. Commercial fisheries review. Fisheries; Fish trade. 39. Fig. 4 - Species of crustacean larvae, magnified about 50 diame- ters, found among planktonic organisms. (From Johnstone, Scott, Chadwick: Marine Plankton) Plankton's Nutritive Value Plankton seems rich in nutrient materials essential for man. Its values are similar to hay's: proteins, 11.5%; carbohydrates, 79.3%; ash, 7%. "Thus, there are no substantial dif- ferences between the content of the nutrient substances in marine plankton and in this staple forage food plant from the land." The high protein content of animal plankto

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. Commercial fisheries review. Fisheries; Fish trade. 39. Fig. 4 - Species of crustacean larvae, magnified about 50 diame- ters, found among planktonic organisms. (From Johnstone, Scott, Chadwick: Marine Plankton) Plankton's Nutritive Value Plankton seems rich in nutrient materials essential for man. Its values are similar to hay's: proteins, 11.5%; carbohydrates, 79.3%; ash, 7%. "Thus, there are no substantial dif- ferences between the content of the nutrient substances in marine plankton and in this staple forage food plant from the land." The high protein content of animal plankto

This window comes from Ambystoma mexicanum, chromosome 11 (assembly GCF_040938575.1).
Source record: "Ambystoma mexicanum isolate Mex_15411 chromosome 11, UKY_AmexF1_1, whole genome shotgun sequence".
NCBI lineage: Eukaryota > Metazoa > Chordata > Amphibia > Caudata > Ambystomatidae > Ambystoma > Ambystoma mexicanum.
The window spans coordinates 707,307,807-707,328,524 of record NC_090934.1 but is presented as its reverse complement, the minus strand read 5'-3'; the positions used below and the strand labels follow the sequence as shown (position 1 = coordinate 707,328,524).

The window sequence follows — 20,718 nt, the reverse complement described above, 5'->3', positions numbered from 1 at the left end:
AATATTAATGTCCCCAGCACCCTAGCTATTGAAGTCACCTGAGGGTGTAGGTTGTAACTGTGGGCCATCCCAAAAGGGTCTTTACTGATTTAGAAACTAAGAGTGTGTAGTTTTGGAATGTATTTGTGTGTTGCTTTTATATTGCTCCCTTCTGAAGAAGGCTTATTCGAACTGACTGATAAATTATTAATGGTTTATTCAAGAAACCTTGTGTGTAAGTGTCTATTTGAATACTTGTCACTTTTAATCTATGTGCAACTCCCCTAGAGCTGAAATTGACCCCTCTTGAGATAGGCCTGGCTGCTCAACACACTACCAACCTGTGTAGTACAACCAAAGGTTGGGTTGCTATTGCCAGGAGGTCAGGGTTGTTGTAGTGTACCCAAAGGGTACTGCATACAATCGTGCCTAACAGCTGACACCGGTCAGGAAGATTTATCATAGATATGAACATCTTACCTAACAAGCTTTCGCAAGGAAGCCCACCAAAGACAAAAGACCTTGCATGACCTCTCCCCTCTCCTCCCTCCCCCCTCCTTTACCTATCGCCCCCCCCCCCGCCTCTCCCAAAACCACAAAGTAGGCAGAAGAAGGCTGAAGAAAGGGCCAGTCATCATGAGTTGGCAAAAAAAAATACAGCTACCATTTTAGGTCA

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. Commercial fisheries review. Fisheries; Fish trade. 39. Fig. 4 - Species of crustacean larvae, magnified about 50 diame- ters, found among planktonic organisms. (From Johnstone, Scott, Chadwick: Marine Plankton) Plankton's Nutritive Value Plankton seems rich in nutrient materials essential for man. Its values are similar to hay's: proteins, 11.5%; carbohydrates, 79.3%; ash, 7%. "Thus, there are no substantial dif- ferences between the content of the nutrient substances in marine plankton and in this staple forage food plant from the land." The high protein content of animal plankton is especially significant because world hunger involves the shortage of calories and, even more critically, the shortage of protein--es- pecially animal protein. Planktonic creatures have important amounts of other nutrients: crustaceans have Vitamins A and D. Krill have large amounts of Vitamin A, especially in the eyes. Plankton's Palatability Regardless of its nutritional value, the UN report continues, "plankton must be palatable to humans if it is to have any significance as a source of food." Limited experience shows that some people will not eat it, while others consider it a fine food. In 1952, Alain B. Bombard, a French phy- sician, sought to prove that a man could sur- vive a long time on a raft or small boat from nutrients in the sea. Bombard drifted from the Canary Islands to the West Indies and sur- vived 65 days. (A 10-day period is regarded as the limit man can survive such circum- stances.) Part of the explanation of his sur- vival was that he ate plankton. It did not rain for 23 days and plankton supplied part of the water he needed. He said it tasted ". . like lobster, at times like shrimp and at others like some vegetable." A group that studied plankton's palatability reported it "had a mildly pleasant taste, being somewhat reminiscent of shrimp or oysters." At first, some panel members refused to eat plankton but, after tastin

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